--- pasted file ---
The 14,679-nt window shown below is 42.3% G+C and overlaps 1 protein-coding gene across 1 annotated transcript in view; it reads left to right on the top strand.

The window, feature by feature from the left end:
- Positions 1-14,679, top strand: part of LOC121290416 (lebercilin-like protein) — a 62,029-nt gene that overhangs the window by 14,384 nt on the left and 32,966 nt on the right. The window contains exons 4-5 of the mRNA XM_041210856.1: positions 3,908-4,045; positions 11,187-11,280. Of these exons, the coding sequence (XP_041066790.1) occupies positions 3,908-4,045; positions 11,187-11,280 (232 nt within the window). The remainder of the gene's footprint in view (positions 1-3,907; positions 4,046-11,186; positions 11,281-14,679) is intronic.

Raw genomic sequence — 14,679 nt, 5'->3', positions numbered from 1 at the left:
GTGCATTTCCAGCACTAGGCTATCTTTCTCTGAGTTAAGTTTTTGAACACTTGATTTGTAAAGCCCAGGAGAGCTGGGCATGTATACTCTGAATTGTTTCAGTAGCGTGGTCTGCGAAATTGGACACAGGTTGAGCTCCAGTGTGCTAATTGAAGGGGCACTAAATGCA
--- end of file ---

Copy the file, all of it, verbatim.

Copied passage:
The 14,679-nt window shown below is 42.3% G+C and overlaps 1 protein-coding gene across 1 annotated transcript in view; it reads left to right on the top strand.

The window, feature by feature from the left end:
- Positions 1-14,679, top strand: part of LOC121290416 (lebercilin-like protein) — a 62,029-nt gene that overhangs the window by 14,384 nt on the left and 32,966 nt on the right. The window contains exons 4-5 of the mRNA XM_041210856.1: positions 3,908-4,045; positions 11,187-11,280. Of these exons, the coding sequence (XP_041066790.1) occupies positions 3,908-4,045; positions 11,187-11,280 (232 nt within the window). The remainder of the gene's footprint in view (positions 1-3,907; positions 4,046-11,186; positions 11,281-14,679) is intronic.

Raw genomic sequence — 14,679 nt, 5'->3', positions numbered from 1 at the left:
GTGCATTTCCAGCACTAGGCTATCTTTCTCTGAGTTAAGTTTTTGAACACTTGATTTGTAAAGCCCAGGAGAGCTGGGCATGTATACTCTGAATTGTTTCAGTAGCGTGGTCTGCGAAATTGGACACAGGTTGAGCTCCAGTGTGCTAATTGAAGGGGCACTAAATGCA